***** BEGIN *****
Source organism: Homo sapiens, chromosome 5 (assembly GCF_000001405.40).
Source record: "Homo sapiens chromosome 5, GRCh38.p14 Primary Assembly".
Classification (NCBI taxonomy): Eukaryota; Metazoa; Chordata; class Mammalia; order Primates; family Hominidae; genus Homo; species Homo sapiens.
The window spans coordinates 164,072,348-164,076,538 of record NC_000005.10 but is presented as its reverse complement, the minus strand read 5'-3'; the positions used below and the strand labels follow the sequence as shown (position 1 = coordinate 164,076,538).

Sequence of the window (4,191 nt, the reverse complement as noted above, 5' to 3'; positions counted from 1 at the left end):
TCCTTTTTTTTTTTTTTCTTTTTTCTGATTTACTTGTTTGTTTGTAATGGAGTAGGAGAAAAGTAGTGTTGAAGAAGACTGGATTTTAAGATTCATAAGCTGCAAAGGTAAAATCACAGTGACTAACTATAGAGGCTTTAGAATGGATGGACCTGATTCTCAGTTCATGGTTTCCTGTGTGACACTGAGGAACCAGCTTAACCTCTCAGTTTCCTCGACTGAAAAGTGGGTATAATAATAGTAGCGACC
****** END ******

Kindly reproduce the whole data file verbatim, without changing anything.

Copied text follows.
Source organism: Homo sapiens, chromosome 5 (assembly GCF_000001405.40).
Source record: "Homo sapiens chromosome 5, GRCh38.p14 Primary Assembly".
Classification (NCBI taxonomy): Eukaryota; Metazoa; Chordata; class Mammalia; order Primates; family Hominidae; genus Homo; species Homo sapiens.
The window spans coordinates 164,072,348-164,076,538 of record NC_000005.10 but is presented as its reverse complement, the minus strand read 5'-3'; the positions used below and the strand labels follow the sequence as shown (position 1 = coordinate 164,076,538).

Sequence of the window (4,191 nt, the reverse complement as noted above, 5' to 3'; positions counted from 1 at the left end):
TCCTTTTTTTTTTTTTTCTTTTTTCTGATTTACTTGTTTGTTTGTAATGGAGTAGGAGAAAAGTAGTGTTGAAGAAGACTGGATTTTAAGATTCATAAGCTGCAAAGGTAAAATCACAGTGACTAACTATAGAGGCTTTAGAATGGATGGACCTGATTCTCAGTTCATGGTTTCCTGTGTGACACTGAGGAACCAGCTTAACCTCTCAGTTTCCTCGACTGAAAAGTGGGTATAATAATAGTAGCGACC